Posted

So, you’ve landed the interview and taken some time to review advice about answering every question from the commonplace to the outrageous. But how much have you learned about what not to say? Sometimes, even a single serious faux pas can mean the difference between landing a position and having your resume quickly shuffled into the discard pile.

To help you navigate these potentially treacherous waters, here are five things you should never say during a job interview.

  1. “My supervisor was insufferable.”

No matter how rough working for your manager was, trash-talking them will always be seen as a negative. It reflects poorly on your level of professionalism and may call into question your ability to see if you played a part in the contentious situation.

When you speak negatively about your current or previous boss, a hiring manager may wonder if you are difficult to manage. This is often due to the fact they are more inclined to give your manager the benefit of the doubt unless they specifically have a reason to think otherwise.

  1. “I’m sorry. I’m really nervous.”

An interview is a stressful situation, so most hiring managers know candidates will have some jitters. However, being nervous should never be used as an excuse. Instead, it is better to handle small mistakes with tact and grace; not with excuses.

If you find yourself fumbling over a question, take a deep breath and start again. This will show you have the ability to manage challenging situations well and have the confidence to regroup even when things aren’t initially going your way. In fact, if you can turn things around, your composure may be seen as an asset.

  1. “My greatest weakness is I’m a perfectionist/I work too hard.”

While these two statements are different, they both reflect in a similar manner. Trying to reframe a (likely exaggerated) positive as a negative is an old trick, and it won’t impress a hiring manager.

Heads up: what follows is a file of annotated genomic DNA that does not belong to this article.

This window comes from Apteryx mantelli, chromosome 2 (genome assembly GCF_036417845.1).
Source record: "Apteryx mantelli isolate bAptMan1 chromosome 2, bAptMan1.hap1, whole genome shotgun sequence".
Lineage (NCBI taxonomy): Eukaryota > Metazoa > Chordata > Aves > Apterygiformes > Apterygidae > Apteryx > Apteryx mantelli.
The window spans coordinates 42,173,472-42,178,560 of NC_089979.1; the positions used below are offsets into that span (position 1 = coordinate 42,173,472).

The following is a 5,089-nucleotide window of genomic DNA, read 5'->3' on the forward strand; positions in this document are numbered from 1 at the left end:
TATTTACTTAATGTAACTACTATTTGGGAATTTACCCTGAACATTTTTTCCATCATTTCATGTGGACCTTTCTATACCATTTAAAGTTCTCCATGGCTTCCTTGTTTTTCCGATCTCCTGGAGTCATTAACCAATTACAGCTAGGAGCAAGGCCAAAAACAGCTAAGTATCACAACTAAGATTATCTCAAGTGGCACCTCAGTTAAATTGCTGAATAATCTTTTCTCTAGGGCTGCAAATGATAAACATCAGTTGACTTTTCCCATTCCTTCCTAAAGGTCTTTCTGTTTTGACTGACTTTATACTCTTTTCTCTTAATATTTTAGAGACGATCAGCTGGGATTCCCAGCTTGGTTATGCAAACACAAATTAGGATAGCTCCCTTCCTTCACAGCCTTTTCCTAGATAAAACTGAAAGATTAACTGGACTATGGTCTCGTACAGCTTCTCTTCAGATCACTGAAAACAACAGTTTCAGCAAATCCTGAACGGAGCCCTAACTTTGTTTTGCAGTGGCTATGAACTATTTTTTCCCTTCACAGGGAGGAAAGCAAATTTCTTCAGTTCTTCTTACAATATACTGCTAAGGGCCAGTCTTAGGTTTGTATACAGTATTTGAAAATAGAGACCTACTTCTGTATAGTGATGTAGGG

Often, sticking with clichéd answers such as these will be interpreted as a lack of insight on your part into what you actually need to overcome. Or, it may be seen as completely disingenuous.

Instead of trying to find a way to avoid discussing a weakness, identify a weakness that could actually use improvement. Follow up the comment with the efforts you are making to change it.

For example, if you don’t have substantial experience with a specific skill, look into formal classes or online courses that can help you improve. Then, when you bring up the weakness during the interview, you can include information about the class you intend to take to improve that skill area.

  1. “Can you tell me about the company?”

When you’re given a chance to ask questions, this shouldn’t be one of them. It is your responsibility to do some research on the company prior to arriving. You should have a reasonably clear idea of what they do and a general sense of how they do it.

Asking for easily accessible information about the business shows you didn’t dedicate the time to learn anything about the company before arriving, and that won’t leave a good impression. However, if you did learn about the organization and are interested in certain details, this is appropriate.

For example, phrasing a question, “I saw the company does X, so I am wondering if you can tell me more about Y?” Asking a question like this shows that 1) you did your research and 2) you are interested in learning more. That method of getting information can be seen as a positive.

  1. “What does the job pay?”

Typically, it is not the candidate’s place to broach the topic of salary. Asking this question can be seen as anything from presumptuous to completely inappropriate, especially if the conversation hasn’t begun taking that turn.

If the hiring manager starts discussing details about compensation and benefits, and you are interested in something more specific, then it’s appropriate to ask follow-up questions. But remember, this part of the discussion should be solely at the interviewer’s discretion.


If you are interested in learning additional tips about interviewing or are looking for new employment opportunities, The Squires Group has the knowledge and experience to help you move forward in your career. Contact us to explore open positions in your community today.

CTA

Leave a Reply

  • (will not be published)